Wednesday, October 21, 2009
If you're indignant that your boss just shut the smoking room and outraged that you have to leave the bar to light up, take heart. Life could be worse. You could be Bhutanese. I didn’t write that. An exalted reporter for an American magazine did. Nonetheless it’s interesting to note the last line. Life is definitely getting worse. Not for lack of cigarettes but for lack of cash. You see, it’s all going up in smoke.
Hi, I’m WDHO Wills. People in the know call me Wills. I’m a nicotine addict. No, I’m not here to seek help, I like my cigarettes just fine, thank you. I’m here to bring to your notices the rising insane and inhuman prices of cigarettes. Yes, I can find and buy a pack of cigarettes whenever I want. The problem’s the deep hole it keeps burning in my pockets rather than the supplies. No, I haven’t pondered quitting, you see, it’s become a fashionable forbidden fruit, plus nicotine has the reputation of being the most addict-able substance, certainly not something one can just shrug off on a weekend.
The country made international headlines with the ‘Tobacco Ban’ in 2004. If you Google it, these are some of the banner headlines you get:
“The first nonsmoking nation.” “Smoking is stubbed out in Bhutan.” “Bhutan forbids all tobacco sales.”
“Bhutan's total tobacco bans a breath of fresh air.” “The butt stops in Bhutan: Tobacco banned.”
“Bhutan: Smoke-Free at the Top of the World.”
We sure did hog the headlines and boy did it excite them! People abroad assume nobody smokes in Bhutan. Couple that with the Shangri-La and GNH make-up and you get the picture perfect postcard- a fairytale smoke-free kingdom you can write about and broadcast to admirers the world over. Four years later and the number of smokers have not decreased. It’s just how things are. Human nature cannot be banned. Even totalitarian states with cold blooded dictators with all their armies and their gulags failed to ban what their citizens desired.
The winter cold bites as does the reality. Now that it’s become a contraband product and a necessary one at that, we’ve smugglers and blackmarketeers. The market is flourishing and mushrooming, clandestinely. It’s hidden rather smugly and we all play a part in it, out of some well intended cultural politeness that makes us all ambassadors of ‘Brand Bhutan’. The religious fold would say smoking is anathema, spiritually. Respect to that. Those of my fold could ask, ‘What about alcohol? We even produce them in honour of and to commemorate the reign of our kings’. This is where I get confused! Are we in effect saying to our young, ‘do the drinks but not the smoke?’ The act is over. The curtain must fall on this charade.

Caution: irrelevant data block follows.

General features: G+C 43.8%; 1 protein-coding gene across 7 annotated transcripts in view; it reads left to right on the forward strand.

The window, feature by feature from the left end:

The hospitals record more alcohol related complications than tobacco and illegal drugs put together. The government makes no money out of the ban. The consumers pay through their lungs and policing such a lucrative trade is a jolly good luck affair that probably diverts the little detectives we have from preventing actual crime.
There are probably a hundred more pressing issues that call for the ban. Corruption, nepotism, apathy and the lot come to mind. But again that’s not measurable. I’m WDHO Wills and my appeal is for a ban-free legalized tobacco that is reasonably taxed and regulated. We tolerate responsible drinking; smoking can also be moderated and segregated. The ban makes more criminals. God gave Adam and Eve a paradise with a ban on apples. That’s exactly what they bit and ate. It was god’s fault; you don’t give someone a garden minus the flowers. This is not a pro-tobacco rant; it’s against stupid laws. Perhaps it’s worth a debate in the National Assembly. Happy New Year!
**They Did Debate It And Then Strung It. The Jury Is Still Out On This Albeit Mixed Smokes And Signals!!!